For several quarters, the rate of foreclosure around the nation, including states with a high share of institutional investors, such as Ohio, decreased overall. The most recent quarter has seen a dramatic increase of 66 percent of homes that face foreclosure action due to the default of a loan repayment. This means that families who are already facing financial hardship might face the very real threat of losing their home.
If you were one of the unfortunate victims of the foreclosure crisis in Ohio, this “news” may not be news to you. But the trickle-down effect throughout the Ohio economy could have affected many others and may continue to do so. While help was on the way, the waiting was the hardest part.
When a home is foreclosed upon, the homeowner will often vacate the premises. After all, the house is being taken back by the bank, whether the owner likes it or not. They take the opportunity to move on with their life and leave the house behind. But if the bank does not officially repossess the home, the owners are still responsible for taxes and other costs. This is called a zombie foreclosure.
Many homeowners who encounter difficulty keeping up with their mortgages will seek to use any of a variety of ways to try to stay in their home. These will frequently involve some form of an attempt to modify the terms of their mortgage, lowering the payments and interest sufficiently to allow them to keep up with their payment schedule and to remain in the house.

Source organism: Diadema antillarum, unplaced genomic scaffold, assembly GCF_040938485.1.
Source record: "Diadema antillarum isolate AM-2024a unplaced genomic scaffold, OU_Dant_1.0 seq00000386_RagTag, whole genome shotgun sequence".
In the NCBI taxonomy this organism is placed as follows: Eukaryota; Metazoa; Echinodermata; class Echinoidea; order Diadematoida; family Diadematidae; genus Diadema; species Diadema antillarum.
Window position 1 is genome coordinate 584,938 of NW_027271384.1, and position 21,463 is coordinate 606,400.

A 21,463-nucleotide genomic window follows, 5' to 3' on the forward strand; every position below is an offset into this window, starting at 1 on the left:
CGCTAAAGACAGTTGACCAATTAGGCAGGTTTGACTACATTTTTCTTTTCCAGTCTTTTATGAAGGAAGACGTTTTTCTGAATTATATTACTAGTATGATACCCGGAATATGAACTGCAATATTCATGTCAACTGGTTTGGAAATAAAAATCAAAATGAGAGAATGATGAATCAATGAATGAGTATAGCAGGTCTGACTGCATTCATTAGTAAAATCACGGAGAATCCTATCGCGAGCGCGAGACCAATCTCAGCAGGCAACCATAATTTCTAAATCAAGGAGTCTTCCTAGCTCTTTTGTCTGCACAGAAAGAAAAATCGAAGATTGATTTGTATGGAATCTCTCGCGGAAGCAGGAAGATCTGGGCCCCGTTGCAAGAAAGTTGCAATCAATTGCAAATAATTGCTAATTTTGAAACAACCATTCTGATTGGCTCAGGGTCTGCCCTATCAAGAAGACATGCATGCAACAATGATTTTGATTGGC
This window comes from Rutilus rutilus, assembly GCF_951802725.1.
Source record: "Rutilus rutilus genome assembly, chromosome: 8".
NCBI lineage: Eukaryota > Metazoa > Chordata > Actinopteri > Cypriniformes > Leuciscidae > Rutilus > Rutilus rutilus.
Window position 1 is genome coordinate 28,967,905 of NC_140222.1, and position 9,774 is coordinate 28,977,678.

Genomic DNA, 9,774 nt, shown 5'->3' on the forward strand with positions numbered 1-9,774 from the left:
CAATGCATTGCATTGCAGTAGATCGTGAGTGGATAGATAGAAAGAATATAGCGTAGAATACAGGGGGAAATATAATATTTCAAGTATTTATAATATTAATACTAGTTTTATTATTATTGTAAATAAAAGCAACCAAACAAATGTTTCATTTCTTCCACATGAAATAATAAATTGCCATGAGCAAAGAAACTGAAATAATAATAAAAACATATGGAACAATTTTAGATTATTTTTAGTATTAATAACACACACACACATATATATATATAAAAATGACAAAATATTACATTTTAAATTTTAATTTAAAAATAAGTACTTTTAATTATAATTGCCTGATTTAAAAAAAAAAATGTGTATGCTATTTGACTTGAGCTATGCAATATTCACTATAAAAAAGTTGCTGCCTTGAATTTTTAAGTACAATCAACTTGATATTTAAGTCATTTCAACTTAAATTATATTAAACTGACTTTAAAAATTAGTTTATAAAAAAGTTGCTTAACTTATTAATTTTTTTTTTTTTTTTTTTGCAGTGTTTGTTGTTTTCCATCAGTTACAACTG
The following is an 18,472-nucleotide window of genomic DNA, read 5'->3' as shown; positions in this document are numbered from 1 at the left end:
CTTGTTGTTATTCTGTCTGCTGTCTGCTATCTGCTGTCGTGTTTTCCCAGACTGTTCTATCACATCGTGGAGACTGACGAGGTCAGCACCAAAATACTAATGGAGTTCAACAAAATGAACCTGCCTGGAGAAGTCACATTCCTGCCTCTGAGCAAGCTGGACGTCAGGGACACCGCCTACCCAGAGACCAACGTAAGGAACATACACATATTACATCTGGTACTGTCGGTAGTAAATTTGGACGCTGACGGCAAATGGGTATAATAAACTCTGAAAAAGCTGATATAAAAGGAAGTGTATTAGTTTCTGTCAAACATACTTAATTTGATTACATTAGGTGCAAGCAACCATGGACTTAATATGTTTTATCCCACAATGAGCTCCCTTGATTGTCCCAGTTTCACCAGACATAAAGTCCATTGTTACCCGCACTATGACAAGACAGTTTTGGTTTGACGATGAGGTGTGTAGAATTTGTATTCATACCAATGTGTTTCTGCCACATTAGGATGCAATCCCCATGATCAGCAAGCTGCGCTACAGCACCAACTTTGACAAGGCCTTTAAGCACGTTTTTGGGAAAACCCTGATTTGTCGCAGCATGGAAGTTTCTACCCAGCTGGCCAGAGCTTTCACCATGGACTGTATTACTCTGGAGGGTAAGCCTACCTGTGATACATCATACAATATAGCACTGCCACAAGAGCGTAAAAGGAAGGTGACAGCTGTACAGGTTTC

Those who are in enough financial trouble to be contemplating bankruptcy will, if they are homeowners, often also find themselves having to think about the prospect of what it would be like to lose their homes to foreclosure. Your mortgage payment is typically the largest of your bills, and when you are already juggling bills it can be like trying to juggle a bowling ball.
Foreclosure is the process by which a lender, such as a bank or mortgage company, takes possession of a property when the borrower defaults on the mortgage. While this may seem like a simple concept, many people do not realize there are different types of foreclosures. There are three main types of foreclosure: judicial, non-judicial, and strict. Judicial foreclosure is the most common. It is also the only type of foreclosure used in Ohio.
A new report shows that foreclosure rates have fallen since 2011, but are still twice as high as the average rate in the 1990s. 2014 saw a drop of nearly 20 percent over 2013 with only about 44,000 homes foreclosed upon. But, with the average 20 years ago being about 21,000, there is still a long way to go in the recovery from the predatory lending period in the early 2000s.
Although reports show an overall decline in new foreclosures in the state, a homeowner in Hamilton County facing financial challenges might not be breathing a sigh of relief. Other reports put Ohio ahead of all other states number of homes taken by banks following foreclosure proceedings.
The term "zombie foreclosure" might conjure up scenes from the movie "Night of the Living Dead," but for the more than 7,000 homeowners who abandoned their homes before their lenders completed the foreclosure process by taking possession, the term could represent a lost opportunity.
In an earlier post, we discussed the procedures that take place when your mortgage lender begins the foreclosure process against you. This post will elaborate on ways that you can possibly avoid losing your home in a foreclosure sale.